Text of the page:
|Pittsfield Awarded LAND Grant |
|08:26AM / Thursday, October 13, 2022|
BOSTON — During Climate week in September, the Baker-Polito Administration awarded the city $280,000 to fund the Saw Mill property acquisition.
The Baker-Polito administration announced the awarding of $12,013,525 in grant funding for park improvements and open space acquisitions in 43 communities across the state.
"Investing in these important open space projects will make Massachusetts parks more resilient to climate change, increase the availability of open space and improve access to the outdoors for people in communities across the state," said Gov. Charlie Baker. "Our administration is proud to assist communities and land trusts acquire new land for parks and open space that will make available natural resources for children, their friends and family, and others to recreate locally."
Pittsfield received a LAND, or Local Acquisitions for Natural Diversity, grant that assists municipal conservation commissions in acquiring land for natural resource protection and passive outdoor recreation purposes.
The parcel includes 52.3 acres that protect approximately quarter-mile of frontage on the Housatonic River and directly serves the city's efforts to develop a greenway of protected lands for hiking, bird watching, and fishing at the river's edge.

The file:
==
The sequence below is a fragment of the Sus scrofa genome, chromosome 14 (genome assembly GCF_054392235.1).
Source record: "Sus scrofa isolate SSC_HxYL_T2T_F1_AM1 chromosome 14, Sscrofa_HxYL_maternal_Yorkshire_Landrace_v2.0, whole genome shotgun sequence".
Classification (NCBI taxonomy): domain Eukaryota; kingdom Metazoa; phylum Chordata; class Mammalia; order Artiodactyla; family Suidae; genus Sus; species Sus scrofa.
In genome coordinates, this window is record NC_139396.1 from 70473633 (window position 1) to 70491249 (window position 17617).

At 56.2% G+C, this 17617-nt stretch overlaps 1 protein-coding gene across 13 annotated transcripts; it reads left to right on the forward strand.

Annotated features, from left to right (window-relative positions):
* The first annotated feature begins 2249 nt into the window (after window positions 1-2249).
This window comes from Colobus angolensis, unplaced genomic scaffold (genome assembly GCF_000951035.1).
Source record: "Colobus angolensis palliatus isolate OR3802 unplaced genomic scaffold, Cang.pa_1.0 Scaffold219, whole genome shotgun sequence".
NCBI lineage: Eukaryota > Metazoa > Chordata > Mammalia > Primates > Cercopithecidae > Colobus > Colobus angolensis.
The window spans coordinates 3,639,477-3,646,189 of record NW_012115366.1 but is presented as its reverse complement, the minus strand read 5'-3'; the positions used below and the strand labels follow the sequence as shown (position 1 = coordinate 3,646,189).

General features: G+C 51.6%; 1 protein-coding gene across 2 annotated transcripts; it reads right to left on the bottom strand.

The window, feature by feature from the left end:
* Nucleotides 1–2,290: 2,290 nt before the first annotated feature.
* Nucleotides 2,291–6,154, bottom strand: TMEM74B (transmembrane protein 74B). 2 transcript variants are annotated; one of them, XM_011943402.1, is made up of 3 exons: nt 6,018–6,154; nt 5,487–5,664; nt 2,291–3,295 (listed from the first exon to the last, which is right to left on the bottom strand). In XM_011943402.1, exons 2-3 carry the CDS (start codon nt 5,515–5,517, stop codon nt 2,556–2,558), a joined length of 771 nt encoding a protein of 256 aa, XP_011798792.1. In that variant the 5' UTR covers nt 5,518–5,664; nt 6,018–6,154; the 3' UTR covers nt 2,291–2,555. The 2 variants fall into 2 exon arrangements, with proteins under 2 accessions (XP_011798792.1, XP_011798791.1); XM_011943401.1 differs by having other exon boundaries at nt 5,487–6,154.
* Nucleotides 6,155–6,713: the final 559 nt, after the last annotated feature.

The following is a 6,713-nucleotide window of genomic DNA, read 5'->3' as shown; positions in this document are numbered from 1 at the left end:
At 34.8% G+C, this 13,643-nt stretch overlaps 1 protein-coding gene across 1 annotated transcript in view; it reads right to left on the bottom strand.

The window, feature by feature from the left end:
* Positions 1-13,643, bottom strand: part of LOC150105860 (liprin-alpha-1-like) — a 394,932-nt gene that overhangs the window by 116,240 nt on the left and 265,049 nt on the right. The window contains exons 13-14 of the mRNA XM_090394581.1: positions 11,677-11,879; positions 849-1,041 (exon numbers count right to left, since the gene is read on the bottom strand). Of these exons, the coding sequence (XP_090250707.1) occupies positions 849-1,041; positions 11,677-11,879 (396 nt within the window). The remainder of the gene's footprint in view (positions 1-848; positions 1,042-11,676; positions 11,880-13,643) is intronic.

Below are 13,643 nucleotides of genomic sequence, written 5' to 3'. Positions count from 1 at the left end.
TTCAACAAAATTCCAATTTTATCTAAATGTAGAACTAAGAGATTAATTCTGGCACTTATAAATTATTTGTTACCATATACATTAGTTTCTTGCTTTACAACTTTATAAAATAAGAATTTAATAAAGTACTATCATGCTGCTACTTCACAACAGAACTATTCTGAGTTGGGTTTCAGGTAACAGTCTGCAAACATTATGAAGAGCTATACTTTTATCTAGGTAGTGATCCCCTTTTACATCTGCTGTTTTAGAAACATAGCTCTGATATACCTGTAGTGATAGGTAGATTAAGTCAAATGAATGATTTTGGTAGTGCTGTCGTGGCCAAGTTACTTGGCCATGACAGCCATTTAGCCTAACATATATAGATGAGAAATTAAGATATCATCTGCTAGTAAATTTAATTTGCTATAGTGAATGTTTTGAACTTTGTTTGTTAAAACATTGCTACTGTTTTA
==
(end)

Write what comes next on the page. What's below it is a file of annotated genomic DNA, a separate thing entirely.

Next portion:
The grants, administered through the Executive Office of Energy and Environmental Affairs' Parkland Acquisitions and Renovations for Communities (PARC), LAND, and Conservation Partnership Grant Programs and funded through the capital budget, will aid municipalities and land trusts to protect land for future generations for outdoor recreation purposes.
The PARC Grant Program was established in 1977 to assist cities and towns in acquiring and developing land for park and outdoor recreation purposes. Any community with an up-to-date Open Space and Recreation Plan is eligible to apply for the program. The LAND Grant Program was established in 1961 to assist municipal conservation commissions in acquiring land for natural resource protection and passive outdoor recreation purposes. The Conservation Partnership Grants provide funding to assist non-public, not-for-profit corporations in acquiring interests in lands suitable for conservation or recreation purposes.
"These great local projects being awarded through the PARC, LAND, and Conservation Partnership Grant Programs today will significantly help communities in their efforts to be more resilient to the impacts of climate change," said Energy and Environmental Affairs Secretary Beth Card. "The Baker-Polito administration has prioritized investing in parks and outdoor recreational amenities that are well designed to handle the more severe weather events that are expected to continue."
There are two categories of PARC grants: the Small Town grant category for towns with less than 35,000 residents, with a maximum grant award of $100,000, and a separate category for cities and towns with more than 35,000 residents, which has a $400,000 grant award maximum.